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Online and Offline Facilitation: Different Yet Alike?
by Nancy White, last edited 3/2000
There are a wide range of styles and techniques for offline facilitation. In that sense, it resembles online facilitation as the facilitator must take into consideration the distinctive needs of each group and task, and then apply the appropriate facilitation strategies.
Online facilitation does have some unique differences that require both different applications of "offline" facilitation techniques along with some additional unique approaches. Here are some things to consider:
Facilitator as Guide
For many participants, online interaction is a new experience. This creates the need for facilitators to often act as guides as well as facilitators. Knowledge of technology and familiarity with an online set up are imperative.
The online environment presents some different experiences which include:
For the most part we lack the physical communications cues we depend on heavily in face-to-face communication, for both conscious and unconscious responses. This includes nodding, seeing a listener's facial or body expression change and other body language which provides a range of feedback to the speaker as to how she/he is being understood. This limitation requires more explicit writing/reading to ensure communication is complete (listener/sender clear on intent). In addition, we lack voice tone. Think about the different interpretation if someone says the following line in dead serious tone, or mockingly. "My sister is a real pro." This is especially an issue when people used to sarcastic forms of communication go online. Sarcasm is hard to successfully carry off without tone.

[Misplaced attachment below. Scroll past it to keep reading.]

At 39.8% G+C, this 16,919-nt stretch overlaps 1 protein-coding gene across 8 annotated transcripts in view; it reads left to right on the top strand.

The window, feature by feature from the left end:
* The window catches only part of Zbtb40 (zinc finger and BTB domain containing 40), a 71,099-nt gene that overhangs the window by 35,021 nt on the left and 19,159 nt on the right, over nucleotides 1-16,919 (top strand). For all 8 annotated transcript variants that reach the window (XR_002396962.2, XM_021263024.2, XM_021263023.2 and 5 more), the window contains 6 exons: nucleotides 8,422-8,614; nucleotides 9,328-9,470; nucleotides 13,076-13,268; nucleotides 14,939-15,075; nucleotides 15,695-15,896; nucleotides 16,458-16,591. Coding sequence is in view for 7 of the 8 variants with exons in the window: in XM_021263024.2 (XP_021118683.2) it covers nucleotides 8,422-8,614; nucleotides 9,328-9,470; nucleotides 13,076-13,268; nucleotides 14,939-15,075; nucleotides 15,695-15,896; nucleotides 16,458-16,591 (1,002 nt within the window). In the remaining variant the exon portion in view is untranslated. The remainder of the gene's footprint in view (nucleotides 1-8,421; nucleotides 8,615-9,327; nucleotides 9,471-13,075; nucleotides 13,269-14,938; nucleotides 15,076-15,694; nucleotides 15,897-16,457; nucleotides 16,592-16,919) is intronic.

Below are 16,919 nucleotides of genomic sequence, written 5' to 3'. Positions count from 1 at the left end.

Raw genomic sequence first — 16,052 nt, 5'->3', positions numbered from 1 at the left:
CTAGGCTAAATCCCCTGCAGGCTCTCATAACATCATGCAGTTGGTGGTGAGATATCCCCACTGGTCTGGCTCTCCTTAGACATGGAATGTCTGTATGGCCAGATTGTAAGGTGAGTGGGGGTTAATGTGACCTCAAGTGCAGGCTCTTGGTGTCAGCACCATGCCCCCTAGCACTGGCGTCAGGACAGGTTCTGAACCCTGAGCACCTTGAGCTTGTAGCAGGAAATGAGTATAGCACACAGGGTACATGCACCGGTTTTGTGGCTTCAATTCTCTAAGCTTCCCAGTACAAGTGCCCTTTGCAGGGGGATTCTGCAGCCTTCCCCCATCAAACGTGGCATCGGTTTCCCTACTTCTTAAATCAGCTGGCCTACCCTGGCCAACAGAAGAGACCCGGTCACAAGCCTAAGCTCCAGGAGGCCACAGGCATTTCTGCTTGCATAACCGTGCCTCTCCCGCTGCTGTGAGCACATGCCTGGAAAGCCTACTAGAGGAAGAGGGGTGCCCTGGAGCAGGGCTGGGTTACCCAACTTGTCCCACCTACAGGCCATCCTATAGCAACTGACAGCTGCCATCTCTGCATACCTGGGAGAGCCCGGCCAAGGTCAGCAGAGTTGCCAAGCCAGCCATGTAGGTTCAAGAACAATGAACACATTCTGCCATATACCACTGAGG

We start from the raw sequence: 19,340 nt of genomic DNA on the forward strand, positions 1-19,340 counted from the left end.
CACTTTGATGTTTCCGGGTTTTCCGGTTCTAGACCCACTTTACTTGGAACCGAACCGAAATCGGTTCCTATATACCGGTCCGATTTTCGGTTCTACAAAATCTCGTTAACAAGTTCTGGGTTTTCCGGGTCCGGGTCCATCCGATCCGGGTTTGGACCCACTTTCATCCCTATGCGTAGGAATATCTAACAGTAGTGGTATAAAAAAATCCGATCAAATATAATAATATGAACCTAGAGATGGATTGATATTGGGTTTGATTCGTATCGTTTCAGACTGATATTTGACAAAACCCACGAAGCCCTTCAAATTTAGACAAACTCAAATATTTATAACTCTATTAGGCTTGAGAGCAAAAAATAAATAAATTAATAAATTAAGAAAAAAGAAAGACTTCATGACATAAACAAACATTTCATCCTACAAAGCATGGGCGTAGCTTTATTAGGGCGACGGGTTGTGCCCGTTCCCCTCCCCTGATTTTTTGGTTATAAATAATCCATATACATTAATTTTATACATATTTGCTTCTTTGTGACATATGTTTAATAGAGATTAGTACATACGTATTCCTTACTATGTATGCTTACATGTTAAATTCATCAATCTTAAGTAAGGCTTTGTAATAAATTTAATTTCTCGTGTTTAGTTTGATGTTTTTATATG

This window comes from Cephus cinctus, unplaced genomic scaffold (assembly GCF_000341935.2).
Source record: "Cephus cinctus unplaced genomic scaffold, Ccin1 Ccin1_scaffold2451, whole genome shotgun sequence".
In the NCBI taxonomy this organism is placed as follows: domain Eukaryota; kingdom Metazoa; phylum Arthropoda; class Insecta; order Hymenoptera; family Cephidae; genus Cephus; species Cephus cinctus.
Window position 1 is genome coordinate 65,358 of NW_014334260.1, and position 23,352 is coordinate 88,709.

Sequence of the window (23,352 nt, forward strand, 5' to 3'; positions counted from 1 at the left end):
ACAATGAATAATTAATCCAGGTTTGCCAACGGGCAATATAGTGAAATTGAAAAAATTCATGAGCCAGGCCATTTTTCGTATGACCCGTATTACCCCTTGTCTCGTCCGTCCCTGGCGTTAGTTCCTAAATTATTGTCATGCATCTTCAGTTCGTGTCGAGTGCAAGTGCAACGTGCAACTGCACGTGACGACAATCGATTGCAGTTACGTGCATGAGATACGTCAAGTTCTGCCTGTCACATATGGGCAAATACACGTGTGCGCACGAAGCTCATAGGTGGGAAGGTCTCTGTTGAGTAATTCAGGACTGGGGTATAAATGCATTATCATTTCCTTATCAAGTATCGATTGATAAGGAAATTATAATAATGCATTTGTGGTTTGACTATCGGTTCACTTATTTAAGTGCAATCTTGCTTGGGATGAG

Much of online interactions are asynchronous. The delay between interactions can create differences in response. This can be positive (people think/consider more before responding) or let emotions build up (why didn't they respond??) Those who go online more frequently may appear to "hog" the space than those who log on less, or are more inclined to read rather than post. People in widely different time zones can experience significant time lag issues. Additionally, partipants in online interaction space talk about a different sense of time or flow online which varies with group dynamics and tool (ie. synchronous or asynchronous)
Many online interactions are explicitly or implicitly anonymous. Business settings almost always rely on "real names" but sometimes we feel anonymous if we can't see each other. Eue to lack of physical cues and proximity, (being invisible) we may participate with less inhibitions and norms which we would otherwise apply in offline interactions. It is not unusual to have someone behave outside their normal social "norms" online because of dismbodiment. In non-anonymous situations, there is another interesting overlay of how status or rank is or isn't revealed and how that affects the interaction dynamics. This is particularly an issue in work situations when management does or does not participate, and HOW they participate.
At this juncture, most of the online interactions are text based which puts less agile writers and those with a strong visual thinking propensity at a disadvantage. Graphics, sound and other multimedia will become a stronger part of online interaction as bandwidth increases and tools improve (applying graphic facilitation techniques and incorporation of multimedia components), but right now this is a significant bit of inequality. Putting people at ease with their writing can be a key facilitation skill. The flip side is the more you participate in online groups, the easier writing becomes!
One more thing: text based often means having a permanent record. There is a different type of accountability. It is easy to reread to gain further understanding, or rake up old grudges going word for word with ancient posts. It can be used many ways. And it affects each of us -- know these words persist -- in different ways!
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